Basically a layer 2 switch operates utilizing Mac addresses in it's caching
table to quickly pass information from port to port. A layer 3 switch utilizes
IP addresses to do the same. While the previous explanation is the "What", for folks in networking the following "How" is far more interesting. Essentially, A layer 2 switch is essentially a multiport transparent bridge. A layer 2 switch will learn about MAC addresses connected to each port and passes frames marked for those ports. It also knows that if a frame is sent out a port but is looking for the MAC address of the port it is connected to and drop that frame. Whereas a single CPU Bridge runs in serial, todays hardware based switches run in hybrid, as one can imagine, of a router and a switch. There are different types of layer 3 switching, route caching andtopology-
The RP must listen to the first packet to determine the destination. At that point the Switch Engine makes a shortcut entry in the caching table for the rest of the Switch Engine makes a shortcut entry in the caching table for the rest of the packets to follow. Due to advancement in processing power and drastic reductions in the cost of memory, today's higher end layer 3 switches implement a topology-based switching which builds a lookup table and and poputlates it with the entire network's topology. The database is held in hardware and is referenced there to maintain high throughput. It utilizes the longest address match as the layer 3 destination. Now when and why would one use a l2 vs l3 vs a router? Simply put, a router will generally sit at the gateway between a private and a public network. A router can perform NAT whereas an l3 switch cannot (imagine a switch that had the topology entries for the ENTIRE Internet!!).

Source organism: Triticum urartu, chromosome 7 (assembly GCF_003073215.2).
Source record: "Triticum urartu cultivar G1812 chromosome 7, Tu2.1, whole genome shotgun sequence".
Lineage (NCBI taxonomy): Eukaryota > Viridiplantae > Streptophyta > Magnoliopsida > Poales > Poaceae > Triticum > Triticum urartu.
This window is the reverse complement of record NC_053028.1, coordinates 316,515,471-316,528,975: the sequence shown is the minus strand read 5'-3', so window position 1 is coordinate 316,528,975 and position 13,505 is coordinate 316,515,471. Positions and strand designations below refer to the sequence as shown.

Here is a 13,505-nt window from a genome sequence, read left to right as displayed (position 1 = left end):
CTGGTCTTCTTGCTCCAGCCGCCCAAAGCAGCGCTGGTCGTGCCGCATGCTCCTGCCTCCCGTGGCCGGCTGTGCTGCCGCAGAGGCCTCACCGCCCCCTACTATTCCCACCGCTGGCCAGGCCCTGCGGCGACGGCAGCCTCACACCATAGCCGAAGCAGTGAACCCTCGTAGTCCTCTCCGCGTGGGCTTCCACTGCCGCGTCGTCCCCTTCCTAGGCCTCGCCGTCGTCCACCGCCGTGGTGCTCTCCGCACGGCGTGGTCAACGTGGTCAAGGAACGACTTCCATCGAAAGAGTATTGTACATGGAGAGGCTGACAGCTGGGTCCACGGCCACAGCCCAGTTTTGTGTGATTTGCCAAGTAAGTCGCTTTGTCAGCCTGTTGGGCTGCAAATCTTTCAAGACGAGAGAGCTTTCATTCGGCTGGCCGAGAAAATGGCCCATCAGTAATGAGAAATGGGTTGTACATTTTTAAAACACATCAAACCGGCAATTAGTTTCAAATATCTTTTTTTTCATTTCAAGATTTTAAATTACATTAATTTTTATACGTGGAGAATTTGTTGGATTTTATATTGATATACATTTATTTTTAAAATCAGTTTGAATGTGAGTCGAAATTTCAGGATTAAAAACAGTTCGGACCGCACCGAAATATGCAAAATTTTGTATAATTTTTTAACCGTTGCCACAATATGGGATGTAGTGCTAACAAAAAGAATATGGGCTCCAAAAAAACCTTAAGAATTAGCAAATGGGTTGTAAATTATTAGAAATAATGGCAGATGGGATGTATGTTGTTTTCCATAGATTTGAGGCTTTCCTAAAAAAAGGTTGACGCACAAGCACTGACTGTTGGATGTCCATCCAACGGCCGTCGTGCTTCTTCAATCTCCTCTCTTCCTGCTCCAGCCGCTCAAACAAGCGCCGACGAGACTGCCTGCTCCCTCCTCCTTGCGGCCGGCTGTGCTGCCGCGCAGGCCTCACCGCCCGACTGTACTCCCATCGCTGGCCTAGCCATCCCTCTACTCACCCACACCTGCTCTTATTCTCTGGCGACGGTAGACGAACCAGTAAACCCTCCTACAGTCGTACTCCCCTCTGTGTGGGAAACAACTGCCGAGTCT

In a small very flat network (meaning only one private network range for the whole site) a L2 switch to connect all the servers and clients to the internet is probably going to suffice. Larger networks, or those with the need to contain broadcast traffic or those utilizing VOIP, a multi network approach utilizing VLANs is appropriate, and when one is utilizing VLANs, L3 switches are a natural fit. While a router on a stick scenario can work, it can quickly overtax a router if there is any significant intervlan traffic since the router must make complicated routing decisions for every packet that it recieves.
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